Today marks the 20th anniversary of Vim, my favourite text editor. Developed by Bram Moolenar since 1991, it was designed to improve on Bill Joy’s classical vi editor, which was already 15 years old at that time (and now 35).
I first tried using Vim around four years ago, in late high school. The computers in our IT rooms only had two options for web development: Macromedia Dreamweaver and Microsoft Notepad. I wasn’t sure which one was worse, so I began testing out other text editors and bringing them in on my humble 128MB USB drive. Vim and Emacs were among the first I tried, as I had heard a lot of good things about them. Unfortunately, they were complicated and difficult to understand, so I ended up sticking with Notepad++ for a few years.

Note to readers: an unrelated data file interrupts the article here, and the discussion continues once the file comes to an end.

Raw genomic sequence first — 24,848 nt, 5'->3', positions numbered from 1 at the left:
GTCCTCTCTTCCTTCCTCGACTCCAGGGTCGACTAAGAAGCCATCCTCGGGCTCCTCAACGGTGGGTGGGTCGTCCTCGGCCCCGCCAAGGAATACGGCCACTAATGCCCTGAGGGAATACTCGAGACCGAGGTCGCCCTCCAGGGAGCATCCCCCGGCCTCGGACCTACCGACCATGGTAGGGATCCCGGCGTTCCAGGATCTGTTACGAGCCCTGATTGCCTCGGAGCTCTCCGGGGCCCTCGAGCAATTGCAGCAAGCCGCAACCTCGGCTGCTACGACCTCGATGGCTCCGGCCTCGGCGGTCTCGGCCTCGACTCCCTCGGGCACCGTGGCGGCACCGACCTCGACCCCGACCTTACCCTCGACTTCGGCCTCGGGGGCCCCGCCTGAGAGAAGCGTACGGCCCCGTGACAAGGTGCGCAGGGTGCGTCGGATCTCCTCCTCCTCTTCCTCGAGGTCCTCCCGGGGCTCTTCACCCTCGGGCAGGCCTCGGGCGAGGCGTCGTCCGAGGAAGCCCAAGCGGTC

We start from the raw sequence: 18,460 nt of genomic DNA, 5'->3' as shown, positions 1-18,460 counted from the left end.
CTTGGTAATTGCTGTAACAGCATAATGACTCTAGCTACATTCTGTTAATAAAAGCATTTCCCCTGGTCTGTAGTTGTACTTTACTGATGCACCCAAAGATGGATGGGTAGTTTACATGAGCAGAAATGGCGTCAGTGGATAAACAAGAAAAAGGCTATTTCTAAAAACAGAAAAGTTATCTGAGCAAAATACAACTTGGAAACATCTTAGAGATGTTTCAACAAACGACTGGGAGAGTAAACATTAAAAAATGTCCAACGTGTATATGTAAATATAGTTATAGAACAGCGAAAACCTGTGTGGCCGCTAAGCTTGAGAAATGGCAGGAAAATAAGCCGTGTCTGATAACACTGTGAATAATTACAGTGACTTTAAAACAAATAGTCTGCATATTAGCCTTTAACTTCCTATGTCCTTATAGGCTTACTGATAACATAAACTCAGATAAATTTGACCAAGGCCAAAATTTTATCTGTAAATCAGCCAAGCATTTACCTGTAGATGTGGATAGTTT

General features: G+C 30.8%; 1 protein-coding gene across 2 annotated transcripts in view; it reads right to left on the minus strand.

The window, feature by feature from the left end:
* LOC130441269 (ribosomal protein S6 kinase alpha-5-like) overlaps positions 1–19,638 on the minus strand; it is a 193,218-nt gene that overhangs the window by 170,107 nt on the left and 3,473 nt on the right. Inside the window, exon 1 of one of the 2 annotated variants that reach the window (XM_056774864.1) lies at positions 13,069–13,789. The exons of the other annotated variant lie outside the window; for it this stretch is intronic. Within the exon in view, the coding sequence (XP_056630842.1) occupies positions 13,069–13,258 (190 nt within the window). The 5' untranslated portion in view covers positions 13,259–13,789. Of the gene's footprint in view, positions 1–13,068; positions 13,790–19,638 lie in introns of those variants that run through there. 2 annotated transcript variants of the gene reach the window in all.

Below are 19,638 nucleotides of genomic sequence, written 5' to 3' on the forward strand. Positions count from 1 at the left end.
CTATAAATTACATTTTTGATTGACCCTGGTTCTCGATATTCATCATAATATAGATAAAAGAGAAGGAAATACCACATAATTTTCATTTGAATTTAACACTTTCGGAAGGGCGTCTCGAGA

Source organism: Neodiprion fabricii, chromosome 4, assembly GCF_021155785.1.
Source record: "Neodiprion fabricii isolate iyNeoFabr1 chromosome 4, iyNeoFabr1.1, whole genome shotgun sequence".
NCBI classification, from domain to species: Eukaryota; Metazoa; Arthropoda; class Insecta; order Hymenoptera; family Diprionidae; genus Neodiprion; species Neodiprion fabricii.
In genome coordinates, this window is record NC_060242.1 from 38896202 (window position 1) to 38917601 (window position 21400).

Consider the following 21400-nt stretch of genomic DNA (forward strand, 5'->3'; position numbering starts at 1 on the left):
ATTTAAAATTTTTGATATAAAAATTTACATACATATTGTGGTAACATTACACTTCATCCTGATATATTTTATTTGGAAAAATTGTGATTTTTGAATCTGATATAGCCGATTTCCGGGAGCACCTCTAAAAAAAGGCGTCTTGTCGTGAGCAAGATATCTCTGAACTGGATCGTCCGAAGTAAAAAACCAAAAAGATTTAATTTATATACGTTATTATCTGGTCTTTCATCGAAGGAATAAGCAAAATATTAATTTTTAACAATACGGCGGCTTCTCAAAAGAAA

I couldn’t forget the claims that Vim users had made, though. Claims of incredible speed and efficiency in editing really appealed to me, so I gave it another shot. It killed my productivity at first, having to learn the Vim way of doing things, but after a month it was really paying off. After three or so years of using Vim as my primary editor, it’s hard to imagine using anything else.
If you have never tried Vim before, I strongly recommend giving it a shot, or at least having a good read about it. One of the best introductions to Vim I have read was on a Stack Overflow answer by Jim Dennis, entitled ‘Your problem with Vim is that you don’t grok Vi’, where he explains that ‘the “Zen” of Vi is that you’re speaking a language’. This is absolutely true. Have a read about Vim and consider trying it out. A text editor doesn’t live to see 20 years of success without being effective.
Happy birthday, Vim, and cheers to both Bram Moolenar and Bill Joy for making it happen.